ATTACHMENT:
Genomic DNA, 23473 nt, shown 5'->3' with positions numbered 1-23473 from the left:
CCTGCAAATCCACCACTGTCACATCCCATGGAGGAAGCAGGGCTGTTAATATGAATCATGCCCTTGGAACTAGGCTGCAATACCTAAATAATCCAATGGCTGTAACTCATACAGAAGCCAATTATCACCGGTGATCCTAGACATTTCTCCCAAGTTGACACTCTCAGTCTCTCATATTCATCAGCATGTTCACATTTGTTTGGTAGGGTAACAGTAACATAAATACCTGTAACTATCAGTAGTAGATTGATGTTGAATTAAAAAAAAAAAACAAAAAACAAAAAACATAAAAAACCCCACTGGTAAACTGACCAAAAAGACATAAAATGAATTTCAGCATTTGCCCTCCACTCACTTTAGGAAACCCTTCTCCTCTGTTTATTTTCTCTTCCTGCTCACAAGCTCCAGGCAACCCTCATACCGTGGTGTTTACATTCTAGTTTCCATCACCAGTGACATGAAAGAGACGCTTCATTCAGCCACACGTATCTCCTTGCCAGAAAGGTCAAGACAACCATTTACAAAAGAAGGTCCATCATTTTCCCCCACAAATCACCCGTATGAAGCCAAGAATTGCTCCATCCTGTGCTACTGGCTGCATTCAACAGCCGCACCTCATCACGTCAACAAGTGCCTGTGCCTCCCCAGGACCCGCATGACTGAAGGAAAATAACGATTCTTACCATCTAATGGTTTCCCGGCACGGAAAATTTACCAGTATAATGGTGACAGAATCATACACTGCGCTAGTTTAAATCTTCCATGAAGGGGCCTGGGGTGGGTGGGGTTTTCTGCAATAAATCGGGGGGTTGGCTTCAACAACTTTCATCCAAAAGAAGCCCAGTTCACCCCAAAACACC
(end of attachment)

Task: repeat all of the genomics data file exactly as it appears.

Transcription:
Genomic DNA, 23473 nt, shown 5'->3' with positions numbered 1-23473 from the left:
CCTGCAAATCCACCACTGTCACATCCCATGGAGGAAGCAGGGCTGTTAATATGAATCATGCCCTTGGAACTAGGCTGCAATACCTAAATAATCCAATGGCTGTAACTCATACAGAAGCCAATTATCACCGGTGATCCTAGACATTTCTCCCAAGTTGACACTCTCAGTCTCTCATATTCATCAGCATGTTCACATTTGTTTGGTAGGGTAACAGTAACATAAATACCTGTAACTATCAGTAGTAGATTGATGTTGAATTAAAAAAAAAAAACAAAAAACAAAAAACATAAAAAACCCCACTGGTAAACTGACCAAAAAGACATAAAATGAATTTCAGCATTTGCCCTCCACTCACTTTAGGAAACCCTTCTCCTCTGTTTATTTTCTCTTCCTGCTCACAAGCTCCAGGCAACCCTCATACCGTGGTGTTTACATTCTAGTTTCCATCACCAGTGACATGAAAGAGACGCTTCATTCAGCCACACGTATCTCCTTGCCAGAAAGGTCAAGACAACCATTTACAAAAGAAGGTCCATCATTTTCCCCCACAAATCACCCGTATGAAGCCAAGAATTGCTCCATCCTGTGCTACTGGCTGCATTCAACAGCCGCACCTCATCACGTCAACAAGTGCCTGTGCCTCCCCAGGACCCGCATGACTGAAGGAAAATAACGATTCTTACCATCTAATGGTTTCCCGGCACGGAAAATTTACCAGTATAATGGTGACAGAATCATACACTGCGCTAGTTTAAATCTTCCATGAAGGGGCCTGGGGTGGGTGGGGTTTTCTGCAATAAATCGGGGGGTTGGCTTCAACAACTTTCATCCAAAAGAAGCCCAGTTCACCCCAAAACACC